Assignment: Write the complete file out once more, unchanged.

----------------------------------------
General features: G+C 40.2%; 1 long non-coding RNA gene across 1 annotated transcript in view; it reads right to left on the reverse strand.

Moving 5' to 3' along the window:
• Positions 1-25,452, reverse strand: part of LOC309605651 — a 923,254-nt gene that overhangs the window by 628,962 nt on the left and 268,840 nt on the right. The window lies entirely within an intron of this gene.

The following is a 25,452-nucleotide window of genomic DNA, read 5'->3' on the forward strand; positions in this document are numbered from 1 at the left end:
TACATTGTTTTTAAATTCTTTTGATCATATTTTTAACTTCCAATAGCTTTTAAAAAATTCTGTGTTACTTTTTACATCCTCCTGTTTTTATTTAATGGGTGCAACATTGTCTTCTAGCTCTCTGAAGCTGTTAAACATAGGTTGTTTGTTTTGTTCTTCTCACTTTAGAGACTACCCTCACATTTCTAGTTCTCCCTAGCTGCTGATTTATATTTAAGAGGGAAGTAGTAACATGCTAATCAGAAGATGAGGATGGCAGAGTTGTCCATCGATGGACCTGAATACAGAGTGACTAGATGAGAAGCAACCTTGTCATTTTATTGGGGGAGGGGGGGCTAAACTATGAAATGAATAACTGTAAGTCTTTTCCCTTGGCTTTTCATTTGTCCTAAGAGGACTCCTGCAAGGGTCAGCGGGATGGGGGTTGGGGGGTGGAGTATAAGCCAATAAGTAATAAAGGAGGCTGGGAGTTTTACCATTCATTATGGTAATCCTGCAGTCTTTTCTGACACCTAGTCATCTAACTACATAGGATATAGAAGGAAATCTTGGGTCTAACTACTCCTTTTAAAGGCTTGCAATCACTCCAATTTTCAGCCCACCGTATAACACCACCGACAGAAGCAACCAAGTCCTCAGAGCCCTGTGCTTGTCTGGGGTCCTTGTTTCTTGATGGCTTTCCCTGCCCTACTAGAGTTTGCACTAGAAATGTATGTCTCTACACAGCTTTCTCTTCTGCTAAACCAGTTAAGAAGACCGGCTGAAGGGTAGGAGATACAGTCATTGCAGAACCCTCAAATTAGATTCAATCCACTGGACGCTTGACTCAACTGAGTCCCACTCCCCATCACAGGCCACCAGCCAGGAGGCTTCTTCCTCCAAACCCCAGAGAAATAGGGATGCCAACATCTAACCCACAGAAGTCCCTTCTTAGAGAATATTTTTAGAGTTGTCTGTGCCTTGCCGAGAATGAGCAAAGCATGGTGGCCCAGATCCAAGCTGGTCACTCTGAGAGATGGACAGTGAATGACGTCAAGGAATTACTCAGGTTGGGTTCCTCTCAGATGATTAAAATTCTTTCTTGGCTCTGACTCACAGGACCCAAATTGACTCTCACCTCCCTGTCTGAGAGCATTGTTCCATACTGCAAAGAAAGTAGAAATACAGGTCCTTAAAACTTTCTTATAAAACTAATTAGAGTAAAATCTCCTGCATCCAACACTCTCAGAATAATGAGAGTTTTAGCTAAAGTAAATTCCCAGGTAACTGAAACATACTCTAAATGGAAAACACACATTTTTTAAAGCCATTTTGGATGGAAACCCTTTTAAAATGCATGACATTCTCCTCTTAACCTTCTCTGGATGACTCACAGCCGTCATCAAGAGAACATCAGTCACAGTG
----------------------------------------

General features: G+C 40.2%; 1 long non-coding RNA gene across 1 annotated transcript in view; it reads right to left on the reverse strand.

Moving 5' to 3' along the window:
• Positions 1-25,452, reverse strand: part of LOC309605651 — a 923,254-nt gene that overhangs the window by 628,962 nt on the left and 268,840 nt on the right. The window lies entirely within an intron of this gene.

The following is a 25,452-nucleotide window of genomic DNA, read 5'->3' on the forward strand; positions in this document are numbered from 1 at the left end:
TACATTGTTTTTAAATTCTTTTGATCATATTTTTAACTTCCAATAGCTTTTAAAAAATTCTGTGTTACTTTTTACATCCTCCTGTTTTTATTTAATGGGTGCAACATTGTCTTCTAGCTCTCTGAAGCTGTTAAACATAGGTTGTTTGTTTTGTTCTTCTCACTTTAGAGACTACCCTCACATTTCTAGTTCTCCCTAGCTGCTGATTTATATTTAAGAGGGAAGTAGTAACATGCTAATCAGAAGATGAGGATGGCAGAGTTGTCCATCGATGGACCTGAATACAGAGTGACTAGATGAGAAGCAACCTTGTCATTTTATTGGGGGAGGGGGGGCTAAACTATGAAATGAATAACTGTAAGTCTTTTCCCTTGGCTTTTCATTTGTCCTAAGAGGACTCCTGCAAGGGTCAGCGGGATGGGGGTTGGGGGGTGGAGTATAAGCCAATAAGTAATAAAGGAGGCTGGGAGTTTTACCATTCATTATGGTAATCCTGCAGTCTTTTCTGACACCTAGTCATCTAACTACATAGGATATAGAAGGAAATCTTGGGTCTAACTACTCCTTTTAAAGGCTTGCAATCACTCCAATTTTCAGCCCACCGTATAACACCACCGACAGAAGCAACCAAGTCCTCAGAGCCCTGTGCTTGTCTGGGGTCCTTGTTTCTTGATGGCTTTCCCTGCCCTACTAGAGTTTGCACTAGAAATGTATGTCTCTACACAGCTTTCTCTTCTGCTAAACCAGTTAAGAAGACCGGCTGAAGGGTAGGAGATACAGTCATTGCAGAACCCTCAAATTAGATTCAATCCACTGGACGCTTGACTCAACTGAGTCCCACTCCCCATCACAGGCCACCAGCCAGGAGGCTTCTTCCTCCAAACCCCAGAGAAATAGGGATGCCAACATCTAACCCACAGAAGTCCCTTCTTAGAGAATATTTTTAGAGTTGTCTGTGCCTTGCCGAGAATGAGCAAAGCATGGTGGCCCAGATCCAAGCTGGTCACTCTGAGAGATGGACAGTGAATGACGTCAAGGAATTACTCAGGTTGGGTTCCTCTCAGATGATTAAAATTCTTTCTTGGCTCTGACTCACAGGACCCAAATTGACTCTCACCTCCCTGTCTGAGAGCATTGTTCCATACTGCAAAGAAAGTAGAAATACAGGTCCTTAAAACTTTCTTATAAAACTAATTAGAGTAAAATCTCCTGCATCCAACACTCTCAGAATAATGAGAGTTTTAGCTAAAGTAAATTCCCAGGTAACTGAAACATACTCTAAATGGAAAACACACATTTTTTAAAGCCATTTTGGATGGAAACCCTTTTAAAATGCATGACATTCTCCTCTTAACCTTCTCTGGATGACTCACAGCCGTCATCAAGAGAACATCAGTCACAGTG